Magnetic Sphincter Augmentation for GERD

Paul Wisniowski, Luke Putnam, Adrian Dobrowolsky, MD, Nikolai Bildzukewicz, MD, John C. Lipham, MD


Gastroesophageal reflux is defined as the passage of gastric contents into the esophagus, and is considered a normal physiologic process. This reflux becomes a disease when patients develop troublesome symptoms and/or complications, which can be debilitating and progress to malignancy.[1] The pathophysiologic mechanism is a weak or incompetent lower esophageal sphincter (LES) along with a defect of the crura, i.e., hiatal hernia. The troublesome symptoms of gastroesophageal reflux disease (GERD) have compelled millions of people worldwide to seek medical and surgical therapies for relief.

GERD is becoming increasingly more common; in fact, the prevalence of GERD in North America and Europe is the highest prevalence worldwide with reported ranges of 18-28% and 9-26%, respectively. While slightly lower in other parts of the world, the prevalence in East Asia and the Middle East is still estimated at 2-7% and 9-21%, respectively.[2] GERD and its associated complications are also responsible for an increasing number of hospitalizations worldwide.[3]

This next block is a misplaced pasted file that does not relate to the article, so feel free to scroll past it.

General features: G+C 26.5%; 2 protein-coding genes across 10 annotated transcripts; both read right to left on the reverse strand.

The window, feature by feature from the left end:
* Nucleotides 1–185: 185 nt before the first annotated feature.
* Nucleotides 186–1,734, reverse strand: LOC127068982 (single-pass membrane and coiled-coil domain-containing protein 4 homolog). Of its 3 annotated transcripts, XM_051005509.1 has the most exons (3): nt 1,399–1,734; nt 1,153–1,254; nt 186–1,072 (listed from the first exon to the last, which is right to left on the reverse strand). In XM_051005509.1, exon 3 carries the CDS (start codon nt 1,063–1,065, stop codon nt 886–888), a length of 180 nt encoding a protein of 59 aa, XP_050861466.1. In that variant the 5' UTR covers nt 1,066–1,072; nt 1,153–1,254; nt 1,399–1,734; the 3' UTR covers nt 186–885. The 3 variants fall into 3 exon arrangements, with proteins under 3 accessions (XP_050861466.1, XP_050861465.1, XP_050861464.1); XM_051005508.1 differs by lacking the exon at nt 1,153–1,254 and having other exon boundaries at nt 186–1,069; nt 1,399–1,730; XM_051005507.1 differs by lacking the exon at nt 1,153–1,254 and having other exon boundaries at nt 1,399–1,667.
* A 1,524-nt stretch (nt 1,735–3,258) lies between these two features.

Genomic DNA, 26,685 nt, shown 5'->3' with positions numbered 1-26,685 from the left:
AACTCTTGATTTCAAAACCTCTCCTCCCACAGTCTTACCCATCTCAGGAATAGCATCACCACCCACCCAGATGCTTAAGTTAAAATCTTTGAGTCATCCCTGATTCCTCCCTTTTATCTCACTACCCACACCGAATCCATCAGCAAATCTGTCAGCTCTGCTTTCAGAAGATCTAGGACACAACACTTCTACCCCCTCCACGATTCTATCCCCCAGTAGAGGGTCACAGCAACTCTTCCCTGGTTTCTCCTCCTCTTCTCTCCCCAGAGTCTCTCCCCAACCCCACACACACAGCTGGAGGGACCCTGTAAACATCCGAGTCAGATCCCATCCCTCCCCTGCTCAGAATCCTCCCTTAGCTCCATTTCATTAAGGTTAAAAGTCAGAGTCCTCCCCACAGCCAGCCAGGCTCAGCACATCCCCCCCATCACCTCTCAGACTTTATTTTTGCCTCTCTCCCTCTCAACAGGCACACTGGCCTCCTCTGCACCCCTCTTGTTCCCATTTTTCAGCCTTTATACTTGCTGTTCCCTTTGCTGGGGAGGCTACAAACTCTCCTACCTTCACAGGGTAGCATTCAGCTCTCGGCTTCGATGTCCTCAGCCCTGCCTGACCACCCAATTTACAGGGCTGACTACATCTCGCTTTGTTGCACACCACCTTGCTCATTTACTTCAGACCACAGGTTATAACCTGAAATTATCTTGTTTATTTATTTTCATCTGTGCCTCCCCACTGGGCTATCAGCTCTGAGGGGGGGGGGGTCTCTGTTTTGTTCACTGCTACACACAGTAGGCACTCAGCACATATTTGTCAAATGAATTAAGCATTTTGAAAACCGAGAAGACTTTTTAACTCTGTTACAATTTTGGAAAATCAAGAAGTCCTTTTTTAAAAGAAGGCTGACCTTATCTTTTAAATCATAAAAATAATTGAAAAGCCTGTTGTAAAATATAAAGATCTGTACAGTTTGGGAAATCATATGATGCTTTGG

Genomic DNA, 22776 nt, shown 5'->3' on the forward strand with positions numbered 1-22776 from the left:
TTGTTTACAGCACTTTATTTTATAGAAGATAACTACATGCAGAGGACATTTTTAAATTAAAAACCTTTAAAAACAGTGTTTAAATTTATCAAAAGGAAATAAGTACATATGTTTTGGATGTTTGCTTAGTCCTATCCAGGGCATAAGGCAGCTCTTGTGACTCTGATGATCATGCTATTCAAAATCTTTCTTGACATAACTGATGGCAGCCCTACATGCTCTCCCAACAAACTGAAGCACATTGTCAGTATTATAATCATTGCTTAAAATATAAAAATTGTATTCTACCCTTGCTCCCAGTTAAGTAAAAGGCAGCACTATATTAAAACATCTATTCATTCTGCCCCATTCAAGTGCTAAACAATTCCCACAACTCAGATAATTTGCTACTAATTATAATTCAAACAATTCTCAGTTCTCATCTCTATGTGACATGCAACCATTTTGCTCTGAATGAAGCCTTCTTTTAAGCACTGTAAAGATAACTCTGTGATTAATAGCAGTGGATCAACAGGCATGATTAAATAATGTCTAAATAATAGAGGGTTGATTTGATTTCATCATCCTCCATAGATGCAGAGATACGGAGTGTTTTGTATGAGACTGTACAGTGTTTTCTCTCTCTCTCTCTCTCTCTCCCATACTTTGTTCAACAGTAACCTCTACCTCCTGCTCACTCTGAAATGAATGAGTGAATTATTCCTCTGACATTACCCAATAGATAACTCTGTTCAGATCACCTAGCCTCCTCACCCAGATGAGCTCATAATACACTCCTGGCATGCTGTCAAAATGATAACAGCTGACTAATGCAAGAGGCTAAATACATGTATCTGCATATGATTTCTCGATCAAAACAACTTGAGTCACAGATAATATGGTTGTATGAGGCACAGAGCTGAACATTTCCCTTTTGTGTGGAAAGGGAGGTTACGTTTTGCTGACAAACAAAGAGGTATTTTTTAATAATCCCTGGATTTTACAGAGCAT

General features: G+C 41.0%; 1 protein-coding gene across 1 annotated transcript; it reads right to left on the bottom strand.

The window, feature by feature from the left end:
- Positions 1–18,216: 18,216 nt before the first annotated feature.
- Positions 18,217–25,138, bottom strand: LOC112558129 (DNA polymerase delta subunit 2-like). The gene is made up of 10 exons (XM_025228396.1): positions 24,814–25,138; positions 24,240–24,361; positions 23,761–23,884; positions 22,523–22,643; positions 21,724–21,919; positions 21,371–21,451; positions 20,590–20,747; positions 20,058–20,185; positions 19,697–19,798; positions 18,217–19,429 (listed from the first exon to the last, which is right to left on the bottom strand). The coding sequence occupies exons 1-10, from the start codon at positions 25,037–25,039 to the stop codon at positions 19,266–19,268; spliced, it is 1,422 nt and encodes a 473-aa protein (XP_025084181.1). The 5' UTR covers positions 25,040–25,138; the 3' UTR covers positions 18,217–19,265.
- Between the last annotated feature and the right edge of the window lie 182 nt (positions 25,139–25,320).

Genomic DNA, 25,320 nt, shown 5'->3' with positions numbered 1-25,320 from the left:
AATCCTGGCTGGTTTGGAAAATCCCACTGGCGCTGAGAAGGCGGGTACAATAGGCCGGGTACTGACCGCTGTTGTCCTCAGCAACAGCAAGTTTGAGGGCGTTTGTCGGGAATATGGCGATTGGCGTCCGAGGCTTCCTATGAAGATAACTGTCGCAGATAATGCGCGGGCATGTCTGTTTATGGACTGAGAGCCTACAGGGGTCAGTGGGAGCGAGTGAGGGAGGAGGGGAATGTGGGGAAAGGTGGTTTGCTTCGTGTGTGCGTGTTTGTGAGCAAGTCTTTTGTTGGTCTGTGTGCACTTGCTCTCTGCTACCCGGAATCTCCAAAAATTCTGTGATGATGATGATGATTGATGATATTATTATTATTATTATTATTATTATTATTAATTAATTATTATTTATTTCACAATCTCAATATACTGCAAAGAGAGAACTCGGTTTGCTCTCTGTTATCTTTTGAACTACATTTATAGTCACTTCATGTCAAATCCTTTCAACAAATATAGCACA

In this chapter, we will briefly present the current status and challenges of treating GERD. We will discuss patient satisfaction and safety regarding anti-secretory medications. We will then examine the surgical techniques used to restore the barrier to reflux, focusing on magnetic sphincter augmentation (MSA) of the lower esophageal sphincter with the LINX® device. We will review the available clinical data on MSA, as well as discuss evolving and potential future applications of MSA.

There's more to see -- the rest of this topic is available only to subscribers.

Last updated: March 15, 2023